The following article by the Senior Directory is aimed at helping you learn options regarding the various payment options for Long-Term Care in a Nursing Home. It is not a Do-It-Yourself guide. Before doing anything drastic with your assets, consult a Florida Elder Law Attorney who can work out the particulars for your individual situation and make sure everything is filed correctly.
How much does Long Term Care at a Nursing Home cost?
National averages price long-term care facilities at about $250 a day. That comes out to $90,000 a year, which is just for basic care. Start adding in amenities, like Memory Care for Alzheimer’s patients, and that number quickly starts to rise. In North Florida the average cost can quickly increase from around $9,700 a month to $20,000 or even $30,000 a month.
What is the Point of Protecting Assets?
As previous members of the American workforce, we tirelessly worked for decades in order save money for retirement, secure our future through wise investments, purchase things we want and value, and we have been planning to ultimately leave these assets to our children when we pass away. Unfortunately, most of us are not expecting to have our property confiscated, and our savings decimated during our golden year. The sad reality is often that is exactly what happens to many people caught off guard when confronted with the necessity of Long-Term Care. Debt can be passed down to children (instead of inheritance), and spouses at home can be left in situations where they can no longer look after themselves, once their husbands or wives enter the Long-Term Care system.
Here are the 3 main ways of paying for Long-Term Care, which DOES NOT protect your assets:
- The obvious answer is out of pocket. However, this approach quickly becomes untenable.
- Private Insurance. Unfortunately, most insurance policies do not cover Long Term Care. Coverage for Long-Term Care is available, but it is an extra benefit that most people do not have. These insurance add-ons are only available to healthy adults, which is usually years before they start thinking about retirement.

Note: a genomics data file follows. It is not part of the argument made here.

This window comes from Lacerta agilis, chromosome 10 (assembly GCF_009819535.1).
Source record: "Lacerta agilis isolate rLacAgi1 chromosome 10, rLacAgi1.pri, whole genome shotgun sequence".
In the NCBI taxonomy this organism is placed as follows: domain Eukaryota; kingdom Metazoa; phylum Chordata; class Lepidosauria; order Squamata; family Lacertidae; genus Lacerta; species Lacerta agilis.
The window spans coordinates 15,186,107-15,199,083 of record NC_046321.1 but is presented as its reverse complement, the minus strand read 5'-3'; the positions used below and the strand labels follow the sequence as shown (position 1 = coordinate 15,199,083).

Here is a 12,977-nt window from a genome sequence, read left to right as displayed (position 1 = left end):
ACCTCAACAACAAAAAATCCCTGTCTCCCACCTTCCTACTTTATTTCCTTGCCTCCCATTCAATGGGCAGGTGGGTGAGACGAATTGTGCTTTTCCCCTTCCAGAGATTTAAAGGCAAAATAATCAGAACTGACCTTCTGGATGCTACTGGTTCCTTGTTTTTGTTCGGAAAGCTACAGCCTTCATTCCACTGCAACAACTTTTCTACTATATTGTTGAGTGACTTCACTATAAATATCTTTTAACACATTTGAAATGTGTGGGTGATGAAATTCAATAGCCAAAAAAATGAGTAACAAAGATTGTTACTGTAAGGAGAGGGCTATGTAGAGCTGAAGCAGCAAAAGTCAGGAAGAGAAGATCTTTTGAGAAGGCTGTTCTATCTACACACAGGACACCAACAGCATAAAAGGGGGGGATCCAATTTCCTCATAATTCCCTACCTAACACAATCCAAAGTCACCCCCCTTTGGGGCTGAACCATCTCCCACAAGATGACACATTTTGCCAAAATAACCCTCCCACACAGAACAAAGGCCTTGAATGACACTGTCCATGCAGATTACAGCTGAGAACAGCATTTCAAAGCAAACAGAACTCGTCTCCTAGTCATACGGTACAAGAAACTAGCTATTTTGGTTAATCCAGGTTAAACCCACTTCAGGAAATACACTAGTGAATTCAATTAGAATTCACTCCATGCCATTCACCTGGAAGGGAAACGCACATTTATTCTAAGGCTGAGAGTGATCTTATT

- Medicare. Most seniors have Medicare, but it usually only pays for Short-Term stays, not Nursing Homes.
What is the Best Method of Paying for Long Term Care, without Sacrificing Assets?
Medicaid is the best method of paying for a nursing home while also protecting your assets. However, since Medicaid is such a desired insurance policy, the qualifications are extraordinary. The main qualifier is the individual, or household applying may only have financial holdings of a few thousand dollars. Most people do not qualify, outright… however, there are alternative options. An Elder Law Attorney can help assess your finances, and then help you decide your best course of action. If you and your attorney decide to go the Medicaid-route, there are a few methods they may advise you to do to help protect your assets, while making you eligible for benefits at the same time.
- Inform you of acceptable and unacceptable assets. Medicaid does not take all assets into consideration when making an appraisal. Conditionally, you may be able to retain your home, car, personal items/furniture, and life insurance. You may even be able to buy some of these things now (converting unacceptable assets into acceptable ones).
- Use your current assets to eliminate debt.
- Use asset protection trusts early. When done lawfully, these trusts permit you to protect both principal and income, while still allowing you to qualify for Medicaid.
- Advise proper gifting etiquette, through the creation of estates, trusts, and other entities. Improper gifting is done within five years of applying to Medicaid usually disqualifies applicants. It is also possible to bequeath some assets now while continuing to use them and get benefits.
Written by the Senior Directory